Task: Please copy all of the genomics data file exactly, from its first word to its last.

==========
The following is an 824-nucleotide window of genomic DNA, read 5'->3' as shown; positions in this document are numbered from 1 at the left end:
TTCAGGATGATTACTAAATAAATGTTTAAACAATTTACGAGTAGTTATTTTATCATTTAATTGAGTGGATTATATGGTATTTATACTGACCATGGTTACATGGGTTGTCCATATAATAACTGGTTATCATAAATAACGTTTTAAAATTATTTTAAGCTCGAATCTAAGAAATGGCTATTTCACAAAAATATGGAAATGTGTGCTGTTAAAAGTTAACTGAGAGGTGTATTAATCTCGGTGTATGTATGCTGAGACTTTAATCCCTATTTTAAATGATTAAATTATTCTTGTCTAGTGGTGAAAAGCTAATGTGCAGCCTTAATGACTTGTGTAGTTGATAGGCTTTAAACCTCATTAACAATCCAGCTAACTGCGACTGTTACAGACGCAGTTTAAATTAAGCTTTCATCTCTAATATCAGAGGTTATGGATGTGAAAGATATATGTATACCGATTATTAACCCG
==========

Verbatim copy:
The following is an 824-nucleotide window of genomic DNA, read 5'->3' as shown; positions in this document are numbered from 1 at the left end:
TTCAGGATGATTACTAAATAAATGTTTAAACAATTTACGAGTAGTTATTTTATCATTTAATTGAGTGGATTATATGGTATTTATACTGACCATGGTTACATGGGTTGTCCATATAATAACTGGTTATCATAAATAACGTTTTAAAATTATTTTAAGCTCGAATCTAAGAAATGGCTATTTCACAAAAATATGGAAATGTGTGCTGTTAAAAGTTAACTGAGAGGTGTATTAATCTCGGTGTATGTATGCTGAGACTTTAATCCCTATTTTAAATGATTAAATTATTCTTGTCTAGTGGTGAAAAGCTAATGTGCAGCCTTAATGACTTGTGTAGTTGATAGGCTTTAAACCTCATTAACAATCCAGCTAACTGCGACTGTTACAGACGCAGTTTAAATTAAGCTTTCATCTCTAATATCAGAGGTTATGGATGTGAAAGATATATGTATACCGATTATTAACCCG